Late last year, Clovis Oncology Inc (NASDAQ:CLVS) saw its share price cut in half, to $11.50, after reporting that its Phase 3 drug CO-101 failed to show a benefit over chemotherapy. The company said it was shutting down the development of the trial and was going to focus on its pipeline.
Now, Clovis Oncology Inc (NASDAQ:CLVS) is trading near $73 with gains of more than 100%. The gains followed exceptional data at ASCO for both of its clinical products. Needless to say, the market was shocked, especially considering what happened last year.
First, data from its Phase 1 PARP inhibitor rucaparib – produced clinically meaningful results – an incredible 89% of ovarian cancer patients demonstrated a clinical benefit.
Second, its Phase 1/2 candidate CO-1686 – for patients with non-small cell lung cancer who have developed T790M mutation – produced an unparalleled 75% partial response and 25% stable disease rate. Moreover, metastasis shrinkage was observed at multiple organ sites – indicating the potential for efficiency beyond its current indication.
You might notice that both are early phase drugs – but both are also gene-specific therapies that are treating diseases where there are no current therapeutics. Thus, fast-track statuses and breakthrough therapy designations could be on the horizon. In my opinion, Clovis’ data was a slam dunk, producing unprecedented results. With a $2 billion market cap, I’d buy and hold for the long-term.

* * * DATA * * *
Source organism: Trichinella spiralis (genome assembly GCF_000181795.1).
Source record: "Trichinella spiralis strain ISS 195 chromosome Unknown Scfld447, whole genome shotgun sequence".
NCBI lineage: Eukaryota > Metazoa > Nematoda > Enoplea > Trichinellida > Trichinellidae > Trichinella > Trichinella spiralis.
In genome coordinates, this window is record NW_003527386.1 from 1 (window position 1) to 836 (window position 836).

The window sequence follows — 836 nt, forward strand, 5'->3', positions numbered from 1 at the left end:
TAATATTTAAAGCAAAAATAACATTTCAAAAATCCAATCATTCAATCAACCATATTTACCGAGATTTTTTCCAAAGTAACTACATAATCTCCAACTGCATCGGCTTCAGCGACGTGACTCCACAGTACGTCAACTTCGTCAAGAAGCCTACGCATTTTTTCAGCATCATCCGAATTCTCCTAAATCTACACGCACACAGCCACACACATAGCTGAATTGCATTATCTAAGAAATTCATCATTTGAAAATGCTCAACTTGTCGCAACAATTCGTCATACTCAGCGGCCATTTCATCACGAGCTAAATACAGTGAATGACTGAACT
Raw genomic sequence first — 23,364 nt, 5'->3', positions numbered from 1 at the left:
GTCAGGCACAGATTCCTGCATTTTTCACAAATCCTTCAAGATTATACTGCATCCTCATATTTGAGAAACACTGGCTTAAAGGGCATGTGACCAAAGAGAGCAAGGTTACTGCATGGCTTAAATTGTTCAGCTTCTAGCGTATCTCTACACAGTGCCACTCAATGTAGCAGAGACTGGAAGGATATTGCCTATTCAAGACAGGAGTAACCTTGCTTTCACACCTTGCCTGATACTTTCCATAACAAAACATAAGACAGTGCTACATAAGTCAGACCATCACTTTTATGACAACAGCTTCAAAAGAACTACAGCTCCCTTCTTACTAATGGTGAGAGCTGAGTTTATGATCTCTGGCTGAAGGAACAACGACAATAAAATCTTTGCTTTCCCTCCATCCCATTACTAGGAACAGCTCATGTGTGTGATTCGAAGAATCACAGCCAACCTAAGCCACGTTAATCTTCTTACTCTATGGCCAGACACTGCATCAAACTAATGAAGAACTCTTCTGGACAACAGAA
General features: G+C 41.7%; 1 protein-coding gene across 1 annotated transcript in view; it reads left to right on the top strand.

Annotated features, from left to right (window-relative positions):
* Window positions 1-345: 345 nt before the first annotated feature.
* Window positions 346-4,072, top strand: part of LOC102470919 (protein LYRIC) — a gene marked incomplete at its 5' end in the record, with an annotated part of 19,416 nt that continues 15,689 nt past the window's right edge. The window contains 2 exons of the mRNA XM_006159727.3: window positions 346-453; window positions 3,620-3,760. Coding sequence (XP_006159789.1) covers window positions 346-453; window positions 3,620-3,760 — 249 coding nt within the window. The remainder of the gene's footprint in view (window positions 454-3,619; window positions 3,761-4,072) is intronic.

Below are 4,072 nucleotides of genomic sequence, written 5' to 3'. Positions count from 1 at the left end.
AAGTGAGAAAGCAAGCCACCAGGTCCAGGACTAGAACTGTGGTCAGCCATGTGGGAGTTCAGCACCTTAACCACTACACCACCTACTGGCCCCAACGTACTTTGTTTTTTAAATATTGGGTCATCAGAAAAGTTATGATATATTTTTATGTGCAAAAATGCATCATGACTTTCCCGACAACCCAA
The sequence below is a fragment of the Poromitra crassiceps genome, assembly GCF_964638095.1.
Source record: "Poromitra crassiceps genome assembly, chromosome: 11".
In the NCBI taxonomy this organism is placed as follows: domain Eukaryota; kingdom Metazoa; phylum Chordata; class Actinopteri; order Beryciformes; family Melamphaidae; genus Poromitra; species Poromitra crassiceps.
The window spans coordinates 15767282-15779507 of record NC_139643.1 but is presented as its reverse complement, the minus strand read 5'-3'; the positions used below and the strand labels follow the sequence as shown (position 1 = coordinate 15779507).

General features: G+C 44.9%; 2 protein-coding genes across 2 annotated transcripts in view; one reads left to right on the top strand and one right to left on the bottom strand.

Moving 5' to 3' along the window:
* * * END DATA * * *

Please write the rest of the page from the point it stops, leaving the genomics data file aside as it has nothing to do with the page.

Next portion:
A massive reversal after ASCO
Synta Pharmaceuticals Corp. (NASDAQ:SNTA) presented Phase 2 data for its lung-cancer drug ganetespip. In premarket trading, the stock was trading higher by more than 8% in response to data. However, after further consideration of data, shares traded lower by 34%.
In the trial, ganetespib extended the lives of lung-cancer patients to 9.8 months on average. Compared to those who received chemotherapy, ganetespib’s results added an additional 2.4 months to the lives of patients.
In the treatment of cancer, a 2.4 month advantage is considered “good.” However, it was not statistically significant – in biotechnology, the FDA wants to see statistically significant studies to award approvals.
The Street’s Adam Feuerstein also notes that its hazard ratio is actually rising, which indicates a lower percent reduction in the risk of death. Feuerstein notes an 18% reduction in the risk of death compared to a 31% reduction presented last September.
When combining the lowered reduction in the risk of death and its lack of being statistically significant, I think Synta Pharmaceuticals Corp. (NASDAQ:SNTA) will have a hard time convincing the FDA to eventually approve its drug. Thus, with the company still having a market cap of $330 million, I think there are too many questions to “buy”.